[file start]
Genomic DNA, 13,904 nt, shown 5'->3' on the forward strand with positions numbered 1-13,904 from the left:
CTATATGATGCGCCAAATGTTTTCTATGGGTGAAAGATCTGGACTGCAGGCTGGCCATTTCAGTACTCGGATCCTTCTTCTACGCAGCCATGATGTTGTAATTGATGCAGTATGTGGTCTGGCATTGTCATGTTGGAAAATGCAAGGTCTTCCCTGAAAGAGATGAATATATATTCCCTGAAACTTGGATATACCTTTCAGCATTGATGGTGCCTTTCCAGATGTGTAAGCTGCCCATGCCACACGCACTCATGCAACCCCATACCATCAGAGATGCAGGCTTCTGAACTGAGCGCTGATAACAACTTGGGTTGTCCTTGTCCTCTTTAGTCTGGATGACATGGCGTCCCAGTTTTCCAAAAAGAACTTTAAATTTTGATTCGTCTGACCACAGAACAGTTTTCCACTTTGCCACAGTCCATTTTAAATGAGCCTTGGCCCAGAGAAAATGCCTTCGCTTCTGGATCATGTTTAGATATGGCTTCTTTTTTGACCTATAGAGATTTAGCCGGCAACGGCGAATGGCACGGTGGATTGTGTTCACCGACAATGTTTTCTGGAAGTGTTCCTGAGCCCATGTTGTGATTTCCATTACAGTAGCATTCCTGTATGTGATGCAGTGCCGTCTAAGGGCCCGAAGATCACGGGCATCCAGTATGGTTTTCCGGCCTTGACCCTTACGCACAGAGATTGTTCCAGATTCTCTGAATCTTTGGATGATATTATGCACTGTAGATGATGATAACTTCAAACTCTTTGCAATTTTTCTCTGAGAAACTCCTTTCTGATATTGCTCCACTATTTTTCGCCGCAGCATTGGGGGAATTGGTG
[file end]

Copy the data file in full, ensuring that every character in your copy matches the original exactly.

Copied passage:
Genomic DNA, 13,904 nt, shown 5'->3' on the forward strand with positions numbered 1-13,904 from the left:
CTATATGATGCGCCAAATGTTTTCTATGGGTGAAAGATCTGGACTGCAGGCTGGCCATTTCAGTACTCGGATCCTTCTTCTACGCAGCCATGATGTTGTAATTGATGCAGTATGTGGTCTGGCATTGTCATGTTGGAAAATGCAAGGTCTTCCCTGAAAGAGATGAATATATATTCCCTGAAACTTGGATATACCTTTCAGCATTGATGGTGCCTTTCCAGATGTGTAAGCTGCCCATGCCACACGCACTCATGCAACCCCATACCATCAGAGATGCAGGCTTCTGAACTGAGCGCTGATAACAACTTGGGTTGTCCTTGTCCTCTTTAGTCTGGATGACATGGCGTCCCAGTTTTCCAAAAAGAACTTTAAATTTTGATTCGTCTGACCACAGAACAGTTTTCCACTTTGCCACAGTCCATTTTAAATGAGCCTTGGCCCAGAGAAAATGCCTTCGCTTCTGGATCATGTTTAGATATGGCTTCTTTTTTGACCTATAGAGATTTAGCCGGCAACGGCGAATGGCACGGTGGATTGTGTTCACCGACAATGTTTTCTGGAAGTGTTCCTGAGCCCATGTTGTGATTTCCATTACAGTAGCATTCCTGTATGTGATGCAGTGCCGTCTAAGGGCCCGAAGATCACGGGCATCCAGTATGGTTTTCCGGCCTTGACCCTTACGCACAGAGATTGTTCCAGATTCTCTGAATCTTTGGATGATATTATGCACTGTAGATGATGATAACTTCAAACTCTTTGCAATTTTTCTCTGAGAAACTCCTTTCTGATATTGCTCCACTATTTTTCGCCGCAGCATTGGGGGAATTGGTG